Security testing is a crucial aspect of DevSecOps. You need to learn how to perform security testing to identify vulnerabilities in your application. This includes techniques such as penetration testing, vulnerability scanning, and code analysis.
Step 5: Choose a Cloud Platform
Most DevSecOps projects are deployed on cloud platforms. Therefore, it is important to choose a cloud platform and learn how to deploy and manage applications on that platform. You can choose between popular cloud platforms such as AWS, Azure, and Google Cloud.
Step 6: Learn about Containerization
Containerization is an essential aspect of DevSecOps. You need to learn about containerization technologies such as Docker and Kubernetes. This will help you to deploy applications in a consistent and secure way.
Step 7: Learn about Compliance
Compliance is critical in DevSecOps. You need to learn about compliance frameworks such as HIPAA, PCI DSS, and GDPR. This will help you to ensure that your application meets the necessary regulatory requirements.
Step 8: Practice
Finally, the best way to learn DevSecOps is to practice. You can start by building a small project and implementing security practices throughout the development process. This will help you to understand the challenges and benefits of DevSecOps.
Version Control System (VCS): VCS is a software tool used to manage changes to source code or other collections of files. Git, SVN, and Mercurial are some popular VCS tools.
Continuous Integration (CI): CI is a development practice that requires developers to integrate code into a shared repository several times a day. This practice automates the build and testing of code changes. Jenkins, Travis CI, and Circle CI are some popular CI tools.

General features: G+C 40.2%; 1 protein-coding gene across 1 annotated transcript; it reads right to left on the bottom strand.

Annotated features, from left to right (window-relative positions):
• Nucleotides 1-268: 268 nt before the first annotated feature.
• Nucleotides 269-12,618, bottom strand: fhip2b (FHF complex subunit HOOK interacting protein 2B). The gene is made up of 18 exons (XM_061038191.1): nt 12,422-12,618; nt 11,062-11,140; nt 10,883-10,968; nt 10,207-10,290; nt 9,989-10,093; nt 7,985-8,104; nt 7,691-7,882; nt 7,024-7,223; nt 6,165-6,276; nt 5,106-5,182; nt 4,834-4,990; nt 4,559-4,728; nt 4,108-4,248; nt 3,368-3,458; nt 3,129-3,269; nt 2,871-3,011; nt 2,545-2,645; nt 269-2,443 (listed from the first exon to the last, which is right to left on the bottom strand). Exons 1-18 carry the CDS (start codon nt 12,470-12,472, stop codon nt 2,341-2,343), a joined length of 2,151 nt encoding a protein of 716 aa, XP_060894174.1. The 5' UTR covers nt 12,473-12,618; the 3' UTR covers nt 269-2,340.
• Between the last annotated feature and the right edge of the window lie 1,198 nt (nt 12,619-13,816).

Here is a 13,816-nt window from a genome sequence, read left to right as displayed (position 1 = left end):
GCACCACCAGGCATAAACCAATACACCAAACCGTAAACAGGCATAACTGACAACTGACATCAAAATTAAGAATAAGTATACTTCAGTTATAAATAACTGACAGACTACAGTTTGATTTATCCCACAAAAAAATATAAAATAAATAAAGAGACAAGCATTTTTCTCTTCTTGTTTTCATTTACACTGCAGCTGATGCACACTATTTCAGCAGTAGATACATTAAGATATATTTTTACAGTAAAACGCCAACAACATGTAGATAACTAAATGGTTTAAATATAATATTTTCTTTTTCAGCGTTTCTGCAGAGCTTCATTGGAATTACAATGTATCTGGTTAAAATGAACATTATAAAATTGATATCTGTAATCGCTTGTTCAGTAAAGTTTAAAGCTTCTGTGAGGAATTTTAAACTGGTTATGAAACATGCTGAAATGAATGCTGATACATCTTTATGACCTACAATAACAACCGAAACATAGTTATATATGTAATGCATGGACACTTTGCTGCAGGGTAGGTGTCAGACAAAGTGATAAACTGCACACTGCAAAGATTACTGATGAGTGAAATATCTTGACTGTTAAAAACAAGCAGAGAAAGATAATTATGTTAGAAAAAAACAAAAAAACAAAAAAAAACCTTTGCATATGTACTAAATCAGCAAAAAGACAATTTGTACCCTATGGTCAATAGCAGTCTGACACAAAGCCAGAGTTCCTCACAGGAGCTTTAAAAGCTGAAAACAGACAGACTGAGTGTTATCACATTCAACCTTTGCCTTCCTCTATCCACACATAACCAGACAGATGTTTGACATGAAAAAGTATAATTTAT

Continuous Delivery (CD): CD is a software engineering approach in which teams produce software in short cycles, ensuring that the software can be reliably released at any time. Octopus Deploy, Argo CD, AWS CodeDeploy, and Jenkins are some popular CD tools.
Infrastructure as Code (IaC): IaC is the process of managing and provisioning computer data centers through machine-readable definition files, rather than physical hardware configuration or interactive configuration tools. Terraform, AWS CloudFormation, and Ansible are some popular IaC tools.
Static Application Security Testing (SAST): SAST is a type of security testing that is performed early in the development cycle. It analysis source code to identify security vulnerabilities. SonarQube, Veracode, and Checkmarx are some popular SAST tools.
Dynamic Application Security Testing (DAST): DAST is a type of security testing that is performed after the application is deployed. It analysis the application's behavior to identify security vulnerabilities. OWASP ZAP, Burp Suite, and Acunetix are some popular DAST tools.
Container Security: Container security tools provide security for containerized applications. They help detect and prevent vulnerabilities in containers. Aqua Security, Sysdig, and Twistlock are some popular container security tools.
Vulnerability Scanners: Vulnerability scanners scan systems for potential vulnerabilities. They help identify vulnerabilities before they are exploited. Nessus, OpenVAS, and Qualys are some popular vulnerability scanners.